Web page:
At the cellular level, pretreatment with recombinant L. plantarum seemed to be superior to that with L. lactis, inducing a significant suppression of the Th2 cytokine IL-5 in spleen cell cultures. Therefore, the effects on airway inflammation were studied after i.n. pretreatment with only the stronger immunomodulating L. plantarum strain. In bronchoalveolar lavages, IL-5 levels were significantly reduced after i.n. pretreatment with either the recombinant or control L. plantarum strain (Fig. 2B). As this cytokine is crucial for induction of eosinophilic airway inflammation, an overall reduction of eosinophils in BAL was achieved. This indicates that the bacterial vectors or components thereof have the capacity to locally suppress allergic inflammation. In contrast to pretreatment with recombinant L. plantarum, non-specific suppressive effects of the wild-type bacteria might however be of shorter duration, as previously described in studies using empty bacterial DNA vectors and CpG motifs for allergy treatment (35, 36). Finally, a major advantage of mucosal application of recombinant LAB is the potential to induce local immune responses at the antigen-exposed mucosae (15). ‘Immune exclusion’ mediated by secretory IgA antibodies is known to have a protective effect against infectious agents (37). With respect to allergy, the protective capacity of secretory IgA is still under debate. In favour of a protective role, it has been shown that allergen-specific secretory IgA can act as ‘blocking antibody’ in nasal secretions and inhibit IgE-mediated histamine release (38). In other studies, a lack of allergen-specific IgA antibodies in tears (39) and low IgA levels in saliva (40) of allergic patients have been shown to contribute to the severity of the allergic symptoms. Thus, our finding that prophylactic vaccination using recombinant L. plantarum induced allergen-specific IgA, both in the airways and the gut, indicates the potential to induce protective immune responses at the site of allergen encounter. Moreover, concerning a Bet v 1-associated oral allergy syndrome because of cross-reacting food allergens, local Bet v 1-specific IgA responses might be of further advantage (41).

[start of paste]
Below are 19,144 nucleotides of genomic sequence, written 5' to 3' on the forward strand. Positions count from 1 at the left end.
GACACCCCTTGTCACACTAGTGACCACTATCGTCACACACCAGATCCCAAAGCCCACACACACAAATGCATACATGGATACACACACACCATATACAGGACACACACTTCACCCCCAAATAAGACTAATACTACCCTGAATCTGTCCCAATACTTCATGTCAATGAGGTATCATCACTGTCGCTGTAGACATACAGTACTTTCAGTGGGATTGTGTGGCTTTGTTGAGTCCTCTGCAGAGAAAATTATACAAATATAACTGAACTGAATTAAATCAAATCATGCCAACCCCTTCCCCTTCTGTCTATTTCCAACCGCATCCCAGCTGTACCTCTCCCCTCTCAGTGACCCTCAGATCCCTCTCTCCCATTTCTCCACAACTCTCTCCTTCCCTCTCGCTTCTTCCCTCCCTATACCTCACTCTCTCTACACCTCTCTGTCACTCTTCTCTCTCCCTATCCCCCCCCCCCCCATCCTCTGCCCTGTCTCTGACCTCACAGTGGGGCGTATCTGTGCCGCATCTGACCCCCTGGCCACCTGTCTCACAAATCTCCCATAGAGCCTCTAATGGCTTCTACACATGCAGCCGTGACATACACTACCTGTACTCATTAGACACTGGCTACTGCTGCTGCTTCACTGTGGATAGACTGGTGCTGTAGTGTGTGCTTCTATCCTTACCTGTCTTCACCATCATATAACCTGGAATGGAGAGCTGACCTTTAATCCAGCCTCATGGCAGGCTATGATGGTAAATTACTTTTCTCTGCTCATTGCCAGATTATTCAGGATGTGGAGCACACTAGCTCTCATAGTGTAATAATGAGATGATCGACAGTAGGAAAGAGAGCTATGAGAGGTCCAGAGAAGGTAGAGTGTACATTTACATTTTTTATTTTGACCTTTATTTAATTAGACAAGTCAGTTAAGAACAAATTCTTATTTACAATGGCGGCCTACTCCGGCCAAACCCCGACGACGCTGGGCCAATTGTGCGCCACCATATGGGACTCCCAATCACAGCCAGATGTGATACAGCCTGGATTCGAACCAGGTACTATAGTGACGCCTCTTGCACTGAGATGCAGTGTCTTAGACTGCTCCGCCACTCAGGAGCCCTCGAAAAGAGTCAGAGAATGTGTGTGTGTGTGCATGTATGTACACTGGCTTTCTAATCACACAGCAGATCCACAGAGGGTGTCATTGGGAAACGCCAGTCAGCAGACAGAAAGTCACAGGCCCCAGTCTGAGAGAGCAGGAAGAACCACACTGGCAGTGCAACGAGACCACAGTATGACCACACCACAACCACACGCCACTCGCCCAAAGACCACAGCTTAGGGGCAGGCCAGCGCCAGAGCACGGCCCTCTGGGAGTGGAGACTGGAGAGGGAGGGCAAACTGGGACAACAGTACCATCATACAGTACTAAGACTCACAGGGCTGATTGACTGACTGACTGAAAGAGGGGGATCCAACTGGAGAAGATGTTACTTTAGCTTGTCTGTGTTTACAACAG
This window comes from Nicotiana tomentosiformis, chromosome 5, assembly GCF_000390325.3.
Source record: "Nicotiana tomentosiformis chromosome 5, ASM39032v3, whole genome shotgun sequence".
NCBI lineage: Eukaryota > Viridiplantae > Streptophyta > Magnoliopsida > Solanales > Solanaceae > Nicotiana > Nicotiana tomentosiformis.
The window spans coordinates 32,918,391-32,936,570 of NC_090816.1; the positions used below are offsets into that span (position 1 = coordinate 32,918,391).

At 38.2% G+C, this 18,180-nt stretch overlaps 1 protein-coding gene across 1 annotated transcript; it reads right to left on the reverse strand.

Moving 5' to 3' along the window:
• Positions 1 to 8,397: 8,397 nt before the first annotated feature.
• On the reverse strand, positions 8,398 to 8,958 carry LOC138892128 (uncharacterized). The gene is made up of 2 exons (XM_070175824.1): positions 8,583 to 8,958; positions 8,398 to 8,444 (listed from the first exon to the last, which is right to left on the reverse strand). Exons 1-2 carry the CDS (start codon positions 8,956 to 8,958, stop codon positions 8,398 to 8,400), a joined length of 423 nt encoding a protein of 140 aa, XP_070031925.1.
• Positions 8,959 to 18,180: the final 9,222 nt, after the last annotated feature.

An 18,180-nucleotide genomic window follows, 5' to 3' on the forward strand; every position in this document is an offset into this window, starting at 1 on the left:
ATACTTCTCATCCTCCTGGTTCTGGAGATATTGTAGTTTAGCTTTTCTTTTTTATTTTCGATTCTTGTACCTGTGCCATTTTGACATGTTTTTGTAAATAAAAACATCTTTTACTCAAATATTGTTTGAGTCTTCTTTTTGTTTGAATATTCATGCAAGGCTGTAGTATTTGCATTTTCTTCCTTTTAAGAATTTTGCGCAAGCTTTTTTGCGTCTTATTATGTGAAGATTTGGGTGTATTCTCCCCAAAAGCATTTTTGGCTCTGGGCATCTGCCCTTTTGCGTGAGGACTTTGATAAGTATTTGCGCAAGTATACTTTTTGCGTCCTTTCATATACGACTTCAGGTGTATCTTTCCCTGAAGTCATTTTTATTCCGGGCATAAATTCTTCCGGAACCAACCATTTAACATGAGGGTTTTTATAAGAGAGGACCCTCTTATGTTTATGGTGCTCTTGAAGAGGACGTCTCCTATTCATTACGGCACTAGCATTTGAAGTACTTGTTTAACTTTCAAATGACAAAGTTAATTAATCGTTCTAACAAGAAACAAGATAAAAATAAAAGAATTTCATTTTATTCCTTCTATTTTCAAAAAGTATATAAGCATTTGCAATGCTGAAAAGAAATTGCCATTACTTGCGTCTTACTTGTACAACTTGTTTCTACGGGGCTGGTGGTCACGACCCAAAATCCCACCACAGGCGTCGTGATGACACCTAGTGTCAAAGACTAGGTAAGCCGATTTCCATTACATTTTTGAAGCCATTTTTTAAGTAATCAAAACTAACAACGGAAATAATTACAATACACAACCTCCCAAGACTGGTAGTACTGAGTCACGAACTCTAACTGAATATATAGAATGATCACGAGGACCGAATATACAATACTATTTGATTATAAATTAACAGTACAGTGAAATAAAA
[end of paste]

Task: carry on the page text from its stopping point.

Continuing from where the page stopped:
Taken together, the present data demonstrate that LAB producing a particular aeroallergen are promising vaccine candidates against type I allergy, as i.n. pretreatment with these recombinant LAB led to reduced allergen-specific IgE concomitantly with increased allergen-specific IgA at the mucosae in mice. Compared with conventional immunotherapy, the advantages of such a mucosal allergy vaccine lie in the change to a less invasive route, the use of defined recombinant allergens instead of extract-based vaccines, and the ease of production and effective delivery to mucosal sites by live carriers with intrinsic immunomodulatory capacities. We conclude that the induction of protective immune responses at the sites of direct allergen exposure linked to counter-regulatory systemic immune responses, as it was achieved by mucosal delivery of innocuous recombinant LAB, might become an effective strategy in primary prevention of type I allergy. Ongoing studies aim at evaluating this vaccination system also in a therapeutic setting.
We thank Marie-Claude Geoffroy for help with plasmid constructions and Helene Robin-de Safta and Erika Garner-Spitzer for technical assistance. We acknowledge Corinne Grangette for helpful discussions and Christof Ebner (Allergy Clinic Reumannplatz, Vienna) for provision of patients’ sera. This study has been carried out with financial support from the Commission of the European Union, project QLK1-2000-00340 (LABDEL), and supported by the Institut Pasteur de Lille and the Austrian Science Fund (FWF, F01814).
- 18Molecular cloning: a laboratory manual, 2nd edn. New York: Cold Spring Harbor Laboratory, 1989., , .